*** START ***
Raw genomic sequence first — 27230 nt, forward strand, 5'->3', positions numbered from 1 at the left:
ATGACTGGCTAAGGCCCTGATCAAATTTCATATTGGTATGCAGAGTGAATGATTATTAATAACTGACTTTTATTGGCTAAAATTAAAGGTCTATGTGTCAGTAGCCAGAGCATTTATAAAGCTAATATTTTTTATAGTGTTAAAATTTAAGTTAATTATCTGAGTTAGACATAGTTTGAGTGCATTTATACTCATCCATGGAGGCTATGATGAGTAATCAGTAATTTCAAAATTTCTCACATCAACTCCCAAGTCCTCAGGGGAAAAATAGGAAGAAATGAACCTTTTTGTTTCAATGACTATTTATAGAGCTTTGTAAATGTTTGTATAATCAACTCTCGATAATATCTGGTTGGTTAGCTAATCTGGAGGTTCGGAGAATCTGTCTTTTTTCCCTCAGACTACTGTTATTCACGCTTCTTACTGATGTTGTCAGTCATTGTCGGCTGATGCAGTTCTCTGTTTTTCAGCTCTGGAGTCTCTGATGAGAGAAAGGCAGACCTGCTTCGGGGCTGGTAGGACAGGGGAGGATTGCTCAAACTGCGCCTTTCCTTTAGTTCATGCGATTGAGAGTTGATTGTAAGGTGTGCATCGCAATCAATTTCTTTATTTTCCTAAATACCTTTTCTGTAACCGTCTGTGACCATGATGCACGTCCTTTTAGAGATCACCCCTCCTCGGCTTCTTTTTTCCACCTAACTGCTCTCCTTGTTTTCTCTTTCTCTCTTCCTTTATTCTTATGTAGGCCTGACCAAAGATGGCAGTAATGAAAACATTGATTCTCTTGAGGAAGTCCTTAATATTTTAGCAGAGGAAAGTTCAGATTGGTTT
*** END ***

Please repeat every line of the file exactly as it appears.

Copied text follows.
Raw genomic sequence first — 27230 nt, forward strand, 5'->3', positions numbered from 1 at the left:
ATGACTGGCTAAGGCCCTGATCAAATTTCATATTGGTATGCAGAGTGAATGATTATTAATAACTGACTTTTATTGGCTAAAATTAAAGGTCTATGTGTCAGTAGCCAGAGCATTTATAAAGCTAATATTTTTTATAGTGTTAAAATTTAAGTTAATTATCTGAGTTAGACATAGTTTGAGTGCATTTATACTCATCCATGGAGGCTATGATGAGTAATCAGTAATTTCAAAATTTCTCACATCAACTCCCAAGTCCTCAGGGGAAAAATAGGAAGAAATGAACCTTTTTGTTTCAATGACTATTTATAGAGCTTTGTAAATGTTTGTATAATCAACTCTCGATAATATCTGGTTGGTTAGCTAATCTGGAGGTTCGGAGAATCTGTCTTTTTTCCCTCAGACTACTGTTATTCACGCTTCTTACTGATGTTGTCAGTCATTGTCGGCTGATGCAGTTCTCTGTTTTTCAGCTCTGGAGTCTCTGATGAGAGAAAGGCAGACCTGCTTCGGGGCTGGTAGGACAGGGGAGGATTGCTCAAACTGCGCCTTTCCTTTAGTTCATGCGATTGAGAGTTGATTGTAAGGTGTGCATCGCAATCAATTTCTTTATTTTCCTAAATACCTTTTCTGTAACCGTCTGTGACCATGATGCACGTCCTTTTAGAGATCACCCCTCCTCGGCTTCTTTTTTCCACCTAACTGCTCTCCTTGTTTTCTCTTTCTCTCTTCCTTTATTCTTATGTAGGCCTGACCAAAGATGGCAGTAATGAAAACATTGATTCTCTTGAGGAAGTCCTTAATATTTTAGCAGAGGAAAGTTCAGATTGGTTT